Hormone Therapy and Heart Disease
Hormone replacement therapy (HRT) has been used for decades to correct age-related hormonal imbalances in women. HRT treatments are comprised of both estrogen and progesterone. Depending on your individual needs, hormone replacement therapy can be administered in many ways including; oral, patch, topical, or vaginal treatments.
Hormone replacement therapy is commonly used to treat side effects associated with menopause such as hot flashes, irritability, and even vaginal dryness. Although more research needs to be done, HRT has been shown to be safe and effective when used for short periods of time.
The long-term benefits of hormone replacement therapy are not yet fully known but can include the prevention of bone loss leading to osteoporosis and lower cholesterol levels. However, the risks may outweigh the benefits for many women. There is still much to learn about the different variations of hormone replacement.
It was previously thought that HRT could actually reduce the risk of heart disease but, it may not be as good for our heart health as was once thought. Long-term use of HRT can cause potentially deadly blood clots which can lead to stroke or heart attacks.
After mixed clinical trials, the American Heart Association has recommended that cardiovascular hormone replacement therapy not be given to women solely with the intent to prevent heart disease. Women who have previously had a stroke or a heart attack should not begin taking hormone replacement therapy.
Other Risks associated with hormone replacement therapy may include (but not limited to);
- Certain Types of Cancers
- Gallbladder Issues
- Negative Effects on Mood
Continued research is necessary to fully understand the relationship between hormone replacement therapy and the possible benefits and risks.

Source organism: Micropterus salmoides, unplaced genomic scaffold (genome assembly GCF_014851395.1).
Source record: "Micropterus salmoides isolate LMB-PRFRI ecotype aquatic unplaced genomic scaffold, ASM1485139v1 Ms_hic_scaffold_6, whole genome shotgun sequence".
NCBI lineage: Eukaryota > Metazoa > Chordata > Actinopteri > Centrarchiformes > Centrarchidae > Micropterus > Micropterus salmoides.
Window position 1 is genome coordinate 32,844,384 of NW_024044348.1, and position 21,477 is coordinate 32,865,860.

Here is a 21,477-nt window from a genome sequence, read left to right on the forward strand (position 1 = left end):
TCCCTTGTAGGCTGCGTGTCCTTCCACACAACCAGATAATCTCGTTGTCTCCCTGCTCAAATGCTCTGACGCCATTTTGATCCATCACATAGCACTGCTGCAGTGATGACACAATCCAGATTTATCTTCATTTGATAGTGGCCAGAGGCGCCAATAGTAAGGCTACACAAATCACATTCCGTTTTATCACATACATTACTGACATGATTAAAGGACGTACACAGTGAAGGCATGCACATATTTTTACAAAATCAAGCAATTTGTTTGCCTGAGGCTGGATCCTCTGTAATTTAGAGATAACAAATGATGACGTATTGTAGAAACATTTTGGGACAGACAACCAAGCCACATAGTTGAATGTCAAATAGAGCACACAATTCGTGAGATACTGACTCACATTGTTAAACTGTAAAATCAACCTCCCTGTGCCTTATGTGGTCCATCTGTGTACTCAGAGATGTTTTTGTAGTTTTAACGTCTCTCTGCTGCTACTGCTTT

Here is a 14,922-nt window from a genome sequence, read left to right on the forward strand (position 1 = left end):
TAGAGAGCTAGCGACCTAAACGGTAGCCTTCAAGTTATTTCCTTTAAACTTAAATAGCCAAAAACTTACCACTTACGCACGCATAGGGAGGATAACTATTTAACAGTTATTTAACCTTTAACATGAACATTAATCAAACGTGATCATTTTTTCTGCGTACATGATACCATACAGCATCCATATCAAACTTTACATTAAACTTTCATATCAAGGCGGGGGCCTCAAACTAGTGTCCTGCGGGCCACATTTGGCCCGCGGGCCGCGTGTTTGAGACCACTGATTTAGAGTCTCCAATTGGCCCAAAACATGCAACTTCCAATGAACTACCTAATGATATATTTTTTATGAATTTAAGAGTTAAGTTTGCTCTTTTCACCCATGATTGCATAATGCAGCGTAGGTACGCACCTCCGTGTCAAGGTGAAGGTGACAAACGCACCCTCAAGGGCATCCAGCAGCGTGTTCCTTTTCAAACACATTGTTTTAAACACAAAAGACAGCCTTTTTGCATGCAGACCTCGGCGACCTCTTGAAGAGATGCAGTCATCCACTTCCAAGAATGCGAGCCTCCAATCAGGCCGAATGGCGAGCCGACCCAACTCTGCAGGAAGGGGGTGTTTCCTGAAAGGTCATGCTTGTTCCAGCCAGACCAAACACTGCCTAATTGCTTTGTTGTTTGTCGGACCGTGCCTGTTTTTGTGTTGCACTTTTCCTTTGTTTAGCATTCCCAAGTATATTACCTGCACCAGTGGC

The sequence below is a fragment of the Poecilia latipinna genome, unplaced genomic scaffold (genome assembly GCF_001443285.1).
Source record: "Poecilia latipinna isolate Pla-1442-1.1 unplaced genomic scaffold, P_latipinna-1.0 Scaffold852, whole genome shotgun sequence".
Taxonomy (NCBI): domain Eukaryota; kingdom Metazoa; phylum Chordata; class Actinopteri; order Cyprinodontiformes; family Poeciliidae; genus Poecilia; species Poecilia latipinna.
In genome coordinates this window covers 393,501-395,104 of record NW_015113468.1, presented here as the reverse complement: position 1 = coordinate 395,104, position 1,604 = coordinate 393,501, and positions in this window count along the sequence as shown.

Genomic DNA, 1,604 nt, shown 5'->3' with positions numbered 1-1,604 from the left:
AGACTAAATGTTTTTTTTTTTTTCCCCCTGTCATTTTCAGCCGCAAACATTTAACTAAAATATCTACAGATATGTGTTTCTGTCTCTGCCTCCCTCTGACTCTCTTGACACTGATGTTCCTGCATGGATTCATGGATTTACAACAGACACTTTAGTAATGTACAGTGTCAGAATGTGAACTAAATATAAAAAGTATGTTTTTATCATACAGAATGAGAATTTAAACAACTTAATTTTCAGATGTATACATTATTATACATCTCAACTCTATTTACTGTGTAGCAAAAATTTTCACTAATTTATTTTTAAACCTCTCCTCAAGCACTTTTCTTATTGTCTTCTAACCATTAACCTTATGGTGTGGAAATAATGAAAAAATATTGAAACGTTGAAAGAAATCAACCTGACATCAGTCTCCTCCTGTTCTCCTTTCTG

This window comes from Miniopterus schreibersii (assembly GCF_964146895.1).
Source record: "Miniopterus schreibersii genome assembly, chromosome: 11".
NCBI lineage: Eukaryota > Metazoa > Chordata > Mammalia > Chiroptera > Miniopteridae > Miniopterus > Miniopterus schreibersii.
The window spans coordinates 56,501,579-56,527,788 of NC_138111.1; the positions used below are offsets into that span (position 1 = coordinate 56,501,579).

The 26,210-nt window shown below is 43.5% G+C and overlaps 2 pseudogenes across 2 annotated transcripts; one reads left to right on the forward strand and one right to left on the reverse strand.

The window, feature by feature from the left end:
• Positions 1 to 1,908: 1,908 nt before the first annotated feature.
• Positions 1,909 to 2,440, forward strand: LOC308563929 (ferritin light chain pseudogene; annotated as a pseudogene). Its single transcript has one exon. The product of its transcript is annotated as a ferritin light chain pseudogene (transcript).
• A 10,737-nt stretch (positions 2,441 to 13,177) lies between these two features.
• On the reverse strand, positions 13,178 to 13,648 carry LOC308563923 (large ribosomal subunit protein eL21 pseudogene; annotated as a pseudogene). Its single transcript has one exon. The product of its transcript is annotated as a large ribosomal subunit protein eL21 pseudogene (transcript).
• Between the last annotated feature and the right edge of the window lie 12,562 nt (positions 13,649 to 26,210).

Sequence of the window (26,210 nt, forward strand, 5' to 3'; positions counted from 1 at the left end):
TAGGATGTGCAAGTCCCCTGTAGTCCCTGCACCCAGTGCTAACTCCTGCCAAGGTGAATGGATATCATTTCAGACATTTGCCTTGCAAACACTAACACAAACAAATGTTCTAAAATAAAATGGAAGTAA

Who Should Not Take HRT
Even when used short-term HRT can have an adverse effect on some women. Women with any of the following conditions should seek medical advice before starting hormone replacement therapy to ensure their overall well-being:
- A history of breast cancer
- A history of cancer of the uterus
- Liver disease
- Blood clots in the veins or legs, or in the lungs (Including blood clots during pregnancy or when taking birth control pills)
- Cardiovascular disease
Nobody should have to live with painful menopause symptoms. If you’re having bothersome menopausal symptoms but are worried about hormone replacement therapy, talk to your healthcare provider about your options.
Hormone replacement therapy is a widely available option for women seeking to get relief from menopausal-related symptoms but there are alternatives. Here are some of our favorites.
Bioidentical Hormone Replacement
Bioidentical hormones are chemically identical to those found within the human body. They are often used as an alternative to traditional hormone replacement therapy to correct hormonal imbalances. Bioidentical hormone therapy is said to treat such menopausal symptoms as fatigue, bloating, and low sex drive.
Fruits and vegetables with high levels of phytoestrogen (yep, that’s plant-based estrogen), such as soy, red clover, and flaxseed can be used to treat mild to moderate menopausal symptoms.
Additionally, there are many herbal remedies that can help treat side effects associated with hormone deficiencies. One herb, in particular, black cohosh, has shown promising results when it comes to treating hot flashes, insomnia, and vaginal dryness.
Maintaining a healthy lifestyle through proper diet and exercise is one of the best ways to manage many menopausal symptoms. Energy levels, mood, mild pain can all be managed through exercise. And, it’s good for your bone and heart health too!
Of course, diet and exercise may not be enough for everyone. You’re encouraged to talk to your doctor about additional treatment options are right for you.
Schedule an appointment with one of our physicians to determine what may be right for you. A friendly member of our staff will be more than happy to answer any questions or address any concerns you have about hormone replacement therapy and your heart.